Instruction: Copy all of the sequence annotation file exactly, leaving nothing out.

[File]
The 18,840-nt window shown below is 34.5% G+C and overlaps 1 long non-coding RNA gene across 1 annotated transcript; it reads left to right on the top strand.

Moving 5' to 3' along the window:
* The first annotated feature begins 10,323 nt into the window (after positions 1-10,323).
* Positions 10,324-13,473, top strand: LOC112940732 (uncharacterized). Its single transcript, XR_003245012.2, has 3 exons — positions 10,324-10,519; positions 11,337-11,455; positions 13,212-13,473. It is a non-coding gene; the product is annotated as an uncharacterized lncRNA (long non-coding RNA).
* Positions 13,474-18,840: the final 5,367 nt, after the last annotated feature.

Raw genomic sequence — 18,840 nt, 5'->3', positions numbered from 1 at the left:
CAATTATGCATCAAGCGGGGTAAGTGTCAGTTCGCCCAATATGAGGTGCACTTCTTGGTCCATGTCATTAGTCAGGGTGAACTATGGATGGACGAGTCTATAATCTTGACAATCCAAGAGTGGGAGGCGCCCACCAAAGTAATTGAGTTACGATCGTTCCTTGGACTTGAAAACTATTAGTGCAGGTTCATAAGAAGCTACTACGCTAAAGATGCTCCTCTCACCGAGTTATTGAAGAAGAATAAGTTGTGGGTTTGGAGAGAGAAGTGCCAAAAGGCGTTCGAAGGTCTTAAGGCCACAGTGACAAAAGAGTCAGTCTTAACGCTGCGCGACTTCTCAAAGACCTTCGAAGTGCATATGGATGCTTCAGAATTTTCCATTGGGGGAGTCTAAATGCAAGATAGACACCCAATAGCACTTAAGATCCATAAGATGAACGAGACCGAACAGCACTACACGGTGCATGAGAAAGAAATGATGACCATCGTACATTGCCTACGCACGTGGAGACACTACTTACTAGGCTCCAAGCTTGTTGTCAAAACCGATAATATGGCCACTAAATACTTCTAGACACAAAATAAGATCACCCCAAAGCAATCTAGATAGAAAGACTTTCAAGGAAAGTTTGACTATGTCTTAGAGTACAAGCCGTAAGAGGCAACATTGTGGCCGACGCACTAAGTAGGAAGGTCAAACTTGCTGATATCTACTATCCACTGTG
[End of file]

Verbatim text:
The 18,840-nt window shown below is 34.5% G+C and overlaps 1 long non-coding RNA gene across 1 annotated transcript; it reads left to right on the top strand.

Moving 5' to 3' along the window:
* The first annotated feature begins 10,323 nt into the window (after positions 1-10,323).
* Positions 10,324-13,473, top strand: LOC112940732 (uncharacterized). Its single transcript, XR_003245012.2, has 3 exons — positions 10,324-10,519; positions 11,337-11,455; positions 13,212-13,473. It is a non-coding gene; the product is annotated as an uncharacterized lncRNA (long non-coding RNA).
* Positions 13,474-18,840: the final 5,367 nt, after the last annotated feature.

Raw genomic sequence — 18,840 nt, 5'->3', positions numbered from 1 at the left:
CAATTATGCATCAAGCGGGGTAAGTGTCAGTTCGCCCAATATGAGGTGCACTTCTTGGTCCATGTCATTAGTCAGGGTGAACTATGGATGGACGAGTCTATAATCTTGACAATCCAAGAGTGGGAGGCGCCCACCAAAGTAATTGAGTTACGATCGTTCCTTGGACTTGAAAACTATTAGTGCAGGTTCATAAGAAGCTACTACGCTAAAGATGCTCCTCTCACCGAGTTATTGAAGAAGAATAAGTTGTGGGTTTGGAGAGAGAAGTGCCAAAAGGCGTTCGAAGGTCTTAAGGCCACAGTGACAAAAGAGTCAGTCTTAACGCTGCGCGACTTCTCAAAGACCTTCGAAGTGCATATGGATGCTTCAGAATTTTCCATTGGGGGAGTCTAAATGCAAGATAGACACCCAATAGCACTTAAGATCCATAAGATGAACGAGACCGAACAGCACTACACGGTGCATGAGAAAGAAATGATGACCATCGTACATTGCCTACGCACGTGGAGACACTACTTACTAGGCTCCAAGCTTGTTGTCAAAACCGATAATATGGCCACTAAATACTTCTAGACACAAAATAAGATCACCCCAAAGCAATCTAGATAGAAAGACTTTCAAGGAAAGTTTGACTATGTCTTAGAGTACAAGCCGTAAGAGGCAACATTGTGGCCGACGCACTAAGTAGGAAGGTCAAACTTGCTGATATCTACTATCCACTGTG